Apollo 10 Astronauts Heard Odd 'Music' on Far Side of Moon

It’s unclear if the astronauts ever heard the noise on subsequent passes or if other astronauts on later missions heard the sound.

The astronauts who flew the dress rehearsal for the first lunar landing reported hearing mysterious "outer space-type music" while flying behind the moon in May 1969.

The case of the odd, unexplained whistling noise is uncovered during an upcoming episode of the Science Channel series, "NASA's Unexplained Files." The episode focuses on a strange event experienced by the crew members of Apollo 10, a mission which flew to the moon, entered lunar orbit and got within 5,000 feet of the moon's surface in preparation for Apollo 11's historic flight two months later.

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The Apollo 10 astronauts – Tom Stafford, John Young and Eugene Cernan – can be heard on recordings from the flight talking about the strange sound, and whether to tell NASA about it.

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"It sounds like, you know, outer space-type music," one of the astronauts says.

"Shall we tell about it?" an astronaut asks.

"I don't know," another replies. "We ought to think about it."

There's no record of the astronauts discussing the noise with NASA or with the public. It's unclear if the astronauts ever heard the noise on subsequent passes on the far side of the moon or if other astronauts on subsequent missions heard the sound. Young eventually flew back to the moon and walked on it as the commander of Apollo 16. Cernan commanded the Apollo 17 mission and was the last man to walk on the moon. Stafford flew in space again, but never journeyed back to the moon.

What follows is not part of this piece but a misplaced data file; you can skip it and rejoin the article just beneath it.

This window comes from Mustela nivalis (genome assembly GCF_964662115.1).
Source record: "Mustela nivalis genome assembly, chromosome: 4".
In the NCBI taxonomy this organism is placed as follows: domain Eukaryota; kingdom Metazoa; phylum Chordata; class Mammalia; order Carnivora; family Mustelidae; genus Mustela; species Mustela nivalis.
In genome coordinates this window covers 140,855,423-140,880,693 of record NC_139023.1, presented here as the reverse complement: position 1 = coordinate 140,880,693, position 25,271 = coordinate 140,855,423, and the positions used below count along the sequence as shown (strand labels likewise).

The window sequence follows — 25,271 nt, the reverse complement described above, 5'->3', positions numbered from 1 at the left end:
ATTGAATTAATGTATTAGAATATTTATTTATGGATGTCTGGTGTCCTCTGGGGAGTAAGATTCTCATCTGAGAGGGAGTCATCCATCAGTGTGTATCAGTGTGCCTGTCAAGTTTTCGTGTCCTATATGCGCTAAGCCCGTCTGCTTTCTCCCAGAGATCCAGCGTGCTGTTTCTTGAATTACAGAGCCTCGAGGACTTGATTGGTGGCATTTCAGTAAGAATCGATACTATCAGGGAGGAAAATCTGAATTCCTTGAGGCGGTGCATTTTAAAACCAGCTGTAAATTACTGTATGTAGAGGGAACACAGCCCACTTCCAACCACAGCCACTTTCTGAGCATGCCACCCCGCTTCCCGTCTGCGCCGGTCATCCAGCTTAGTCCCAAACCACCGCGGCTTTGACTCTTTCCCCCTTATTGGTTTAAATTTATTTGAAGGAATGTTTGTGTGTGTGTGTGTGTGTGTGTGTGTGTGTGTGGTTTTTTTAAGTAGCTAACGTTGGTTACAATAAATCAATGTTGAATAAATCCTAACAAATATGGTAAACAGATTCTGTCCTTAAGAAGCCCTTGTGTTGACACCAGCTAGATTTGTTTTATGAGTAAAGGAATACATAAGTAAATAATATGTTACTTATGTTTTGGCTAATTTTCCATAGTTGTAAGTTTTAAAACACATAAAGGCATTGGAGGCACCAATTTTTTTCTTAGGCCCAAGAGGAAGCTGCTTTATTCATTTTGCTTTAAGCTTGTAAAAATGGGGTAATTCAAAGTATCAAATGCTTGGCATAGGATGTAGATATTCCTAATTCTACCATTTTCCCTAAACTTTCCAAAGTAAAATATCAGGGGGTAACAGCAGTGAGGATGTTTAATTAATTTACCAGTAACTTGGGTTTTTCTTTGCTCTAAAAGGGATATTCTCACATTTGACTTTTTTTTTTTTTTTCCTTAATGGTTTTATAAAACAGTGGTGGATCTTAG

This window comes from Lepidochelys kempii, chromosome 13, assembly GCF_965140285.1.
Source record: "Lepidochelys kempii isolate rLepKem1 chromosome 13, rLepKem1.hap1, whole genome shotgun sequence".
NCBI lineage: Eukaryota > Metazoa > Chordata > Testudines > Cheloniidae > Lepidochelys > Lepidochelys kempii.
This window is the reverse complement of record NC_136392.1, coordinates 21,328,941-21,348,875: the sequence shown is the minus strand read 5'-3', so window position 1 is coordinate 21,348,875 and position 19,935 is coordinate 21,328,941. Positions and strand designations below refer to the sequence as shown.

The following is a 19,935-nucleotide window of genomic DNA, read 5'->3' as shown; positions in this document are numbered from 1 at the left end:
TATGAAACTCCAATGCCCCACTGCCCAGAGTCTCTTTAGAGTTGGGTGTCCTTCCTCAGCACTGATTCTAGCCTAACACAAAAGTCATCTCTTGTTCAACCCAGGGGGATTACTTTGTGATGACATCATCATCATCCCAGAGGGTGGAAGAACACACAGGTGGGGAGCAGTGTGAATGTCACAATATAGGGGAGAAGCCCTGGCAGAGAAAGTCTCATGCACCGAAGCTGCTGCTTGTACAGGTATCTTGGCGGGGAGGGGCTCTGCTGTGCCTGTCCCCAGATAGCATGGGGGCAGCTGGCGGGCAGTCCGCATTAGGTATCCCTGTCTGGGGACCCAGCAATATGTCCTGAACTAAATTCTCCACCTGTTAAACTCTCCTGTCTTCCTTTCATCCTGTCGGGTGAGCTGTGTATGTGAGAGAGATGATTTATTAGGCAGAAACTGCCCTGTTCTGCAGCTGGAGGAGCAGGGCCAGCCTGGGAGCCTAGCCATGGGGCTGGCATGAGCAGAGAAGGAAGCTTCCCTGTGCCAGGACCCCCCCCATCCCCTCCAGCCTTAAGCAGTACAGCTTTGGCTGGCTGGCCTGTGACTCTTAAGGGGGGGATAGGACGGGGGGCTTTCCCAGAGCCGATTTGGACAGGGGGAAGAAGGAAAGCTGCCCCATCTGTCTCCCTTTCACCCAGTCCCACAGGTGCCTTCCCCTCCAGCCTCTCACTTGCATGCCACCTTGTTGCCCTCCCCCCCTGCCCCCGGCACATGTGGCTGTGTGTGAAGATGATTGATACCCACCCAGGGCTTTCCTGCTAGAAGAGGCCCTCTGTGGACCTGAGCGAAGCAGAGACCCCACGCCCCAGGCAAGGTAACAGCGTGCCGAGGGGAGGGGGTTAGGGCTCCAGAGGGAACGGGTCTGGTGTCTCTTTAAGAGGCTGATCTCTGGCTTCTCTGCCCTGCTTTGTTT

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The May 1969 tapes were recorded while Stafford, Young and Cernan were on the far side of the moon, out of radio communication with Earth. The whistling sound lasted nearly the entire hour the astronauts were out of touch. Later, the recordings were sent back to Mission Control where they were transcribed, archived and classified, per protocol.

The conversation was eventually unearthed in 2008.

Some technicians have speculated the sound may have originated from interference from VHF radios on the command module and lunar module interacting with each other, according to researcher and author Andrew Chaikin.

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But not everyone buys that explanation.

"The Apollo 10 crew is very used to the kind of noise that they should be hearing," Apollo 15 Command Module Pilot Al Worden said in a clip from the episode. "Logic tells me that if there was something recorded on there, then there was something there."

This originally appeared on FoxNews.com/SciTech

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